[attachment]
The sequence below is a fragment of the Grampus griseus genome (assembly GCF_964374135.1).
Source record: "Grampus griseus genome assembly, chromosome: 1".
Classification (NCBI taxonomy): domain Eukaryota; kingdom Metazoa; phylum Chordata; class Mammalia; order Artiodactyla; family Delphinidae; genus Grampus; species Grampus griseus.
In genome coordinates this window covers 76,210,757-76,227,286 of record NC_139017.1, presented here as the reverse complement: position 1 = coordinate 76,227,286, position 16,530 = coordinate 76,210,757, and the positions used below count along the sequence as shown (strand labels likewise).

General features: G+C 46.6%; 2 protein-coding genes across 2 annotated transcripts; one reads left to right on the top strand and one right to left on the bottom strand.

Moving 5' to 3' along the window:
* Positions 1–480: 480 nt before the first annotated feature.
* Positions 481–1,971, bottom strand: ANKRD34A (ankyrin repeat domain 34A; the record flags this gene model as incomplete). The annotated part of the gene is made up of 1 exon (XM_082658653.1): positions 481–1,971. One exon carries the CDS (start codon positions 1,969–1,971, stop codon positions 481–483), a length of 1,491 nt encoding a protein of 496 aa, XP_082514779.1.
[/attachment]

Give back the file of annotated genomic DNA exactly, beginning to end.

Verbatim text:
The sequence below is a fragment of the Grampus griseus genome (assembly GCF_964374135.1).
Source record: "Grampus griseus genome assembly, chromosome: 1".
Classification (NCBI taxonomy): domain Eukaryota; kingdom Metazoa; phylum Chordata; class Mammalia; order Artiodactyla; family Delphinidae; genus Grampus; species Grampus griseus.
In genome coordinates this window covers 76,210,757-76,227,286 of record NC_139017.1, presented here as the reverse complement: position 1 = coordinate 76,227,286, position 16,530 = coordinate 76,210,757, and the positions used below count along the sequence as shown (strand labels likewise).

General features: G+C 46.6%; 2 protein-coding genes across 2 annotated transcripts; one reads left to right on the top strand and one right to left on the bottom strand.

Moving 5' to 3' along the window:
* Positions 1–480: 480 nt before the first annotated feature.
* Positions 481–1,971, bottom strand: ANKRD34A (ankyrin repeat domain 34A; the record flags this gene model as incomplete). The annotated part of the gene is made up of 1 exon (XM_082658653.1): positions 481–1,971. One exon carries the CDS (start codon positions 1,969–1,971, stop codon positions 481–483), a length of 1,491 nt encoding a protein of 496 aa, XP_082514779.1.